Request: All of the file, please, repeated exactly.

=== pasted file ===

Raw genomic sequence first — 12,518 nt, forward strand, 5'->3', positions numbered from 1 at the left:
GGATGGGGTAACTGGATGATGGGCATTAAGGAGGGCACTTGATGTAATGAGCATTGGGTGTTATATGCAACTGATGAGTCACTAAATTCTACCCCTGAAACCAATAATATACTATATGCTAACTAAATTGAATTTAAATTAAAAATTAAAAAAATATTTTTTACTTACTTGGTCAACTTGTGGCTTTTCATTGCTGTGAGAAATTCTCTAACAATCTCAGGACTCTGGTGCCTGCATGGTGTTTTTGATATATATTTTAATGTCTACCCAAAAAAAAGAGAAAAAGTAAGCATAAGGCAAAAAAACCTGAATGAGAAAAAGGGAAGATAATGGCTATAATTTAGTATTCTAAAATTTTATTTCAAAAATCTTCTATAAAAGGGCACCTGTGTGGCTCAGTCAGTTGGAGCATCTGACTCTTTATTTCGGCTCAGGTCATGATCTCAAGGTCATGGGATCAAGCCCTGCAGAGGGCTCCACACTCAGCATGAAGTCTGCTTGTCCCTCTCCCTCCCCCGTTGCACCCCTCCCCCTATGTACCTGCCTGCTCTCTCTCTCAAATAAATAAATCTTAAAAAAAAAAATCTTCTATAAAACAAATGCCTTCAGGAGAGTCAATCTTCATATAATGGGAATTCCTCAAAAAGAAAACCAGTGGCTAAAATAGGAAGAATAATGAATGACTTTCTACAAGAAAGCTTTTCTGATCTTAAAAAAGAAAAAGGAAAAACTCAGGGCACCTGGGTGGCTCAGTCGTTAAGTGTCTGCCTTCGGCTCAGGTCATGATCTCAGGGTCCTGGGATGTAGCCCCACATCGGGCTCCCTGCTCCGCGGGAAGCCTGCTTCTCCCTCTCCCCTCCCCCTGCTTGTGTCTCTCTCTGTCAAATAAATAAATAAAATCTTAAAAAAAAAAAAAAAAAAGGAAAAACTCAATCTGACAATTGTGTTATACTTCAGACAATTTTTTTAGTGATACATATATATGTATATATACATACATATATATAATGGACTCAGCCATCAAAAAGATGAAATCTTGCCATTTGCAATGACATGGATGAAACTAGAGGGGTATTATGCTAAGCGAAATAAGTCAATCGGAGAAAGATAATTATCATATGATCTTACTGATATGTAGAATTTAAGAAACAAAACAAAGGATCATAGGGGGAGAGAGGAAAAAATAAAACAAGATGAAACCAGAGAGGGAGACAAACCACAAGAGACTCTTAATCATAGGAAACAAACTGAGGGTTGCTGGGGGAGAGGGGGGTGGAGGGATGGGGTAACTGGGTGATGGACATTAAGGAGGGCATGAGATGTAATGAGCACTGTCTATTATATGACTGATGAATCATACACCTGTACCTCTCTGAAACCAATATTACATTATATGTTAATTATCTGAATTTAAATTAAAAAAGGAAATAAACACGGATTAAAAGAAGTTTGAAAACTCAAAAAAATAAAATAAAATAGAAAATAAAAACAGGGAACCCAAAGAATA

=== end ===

Raw genomic sequence first — 12,518 nt, forward strand, 5'->3', positions numbered from 1 at the left:
GGATGGGGTAACTGGATGATGGGCATTAAGGAGGGCACTTGATGTAATGAGCATTGGGTGTTATATGCAACTGATGAGTCACTAAATTCTACCCCTGAAACCAATAATATACTATATGCTAACTAAATTGAATTTAAATTAAAAATTAAAAAAATATTTTTTACTTACTTGGTCAACTTGTGGCTTTTCATTGCTGTGAGAAATTCTCTAACAATCTCAGGACTCTGGTGCCTGCATGGTGTTTTTGATATATATTTTAATGTCTACCCAAAAAAAAGAGAAAAAGTAAGCATAAGGCAAAAAAACCTGAATGAGAAAAAGGGAAGATAATGGCTATAATTTAGTATTCTAAAATTTTATTTCAAAAATCTTCTATAAAAGGGCACCTGTGTGGCTCAGTCAGTTGGAGCATCTGACTCTTTATTTCGGCTCAGGTCATGATCTCAAGGTCATGGGATCAAGCCCTGCAGAGGGCTCCACACTCAGCATGAAGTCTGCTTGTCCCTCTCCCTCCCCCGTTGCACCCCTCCCCCTATGTACCTGCCTGCTCTCTCTCTCAAATAAATAAATCTTAAAAAAAAAAATCTTCTATAAAACAAATGCCTTCAGGAGAGTCAATCTTCATATAATGGGAATTCCTCAAAAAGAAAACCAGTGGCTAAAATAGGAAGAATAATGAATGACTTTCTACAAGAAAGCTTTTCTGATCTTAAAAAAGAAAAAGGAAAAACTCAGGGCACCTGGGTGGCTCAGTCGTTAAGTGTCTGCCTTCGGCTCAGGTCATGATCTCAGGGTCCTGGGATGTAGCCCCACATCGGGCTCCCTGCTCCGCGGGAAGCCTGCTTCTCCCTCTCCCCTCCCCCTGCTTGTGTCTCTCTCTGTCAAATAAATAAATAAAATCTTAAAAAAAAAAAAAAAAAAGGAAAAACTCAATCTGACAATTGTGTTATACTTCAGACAATTTTTTTAGTGATACATATATATGTATATATACATACATATATATAATGGACTCAGCCATCAAAAAGATGAAATCTTGCCATTTGCAATGACATGGATGAAACTAGAGGGGTATTATGCTAAGCGAAATAAGTCAATCGGAGAAAGATAATTATCATATGATCTTACTGATATGTAGAATTTAAGAAACAAAACAAAGGATCATAGGGGGAGAGAGGAAAAAATAAAACAAGATGAAACCAGAGAGGGAGACAAACCACAAGAGACTCTTAATCATAGGAAACAAACTGAGGGTTGCTGGGGGAGAGGGGGGTGGAGGGATGGGGTAACTGGGTGATGGACATTAAGGAGGGCATGAGATGTAATGAGCACTGTCTATTATATGACTGATGAATCATACACCTGTACCTCTCTGAAACCAATATTACATTATATGTTAATTATCTGAATTTAAATTAAAAAAGGAAATAAACACGGATTAAAAGAAGTTTGAAAACTCAAAAAAATAAAATAAAATAGAAAATAAAAACAGGGAACCCAAAGAATA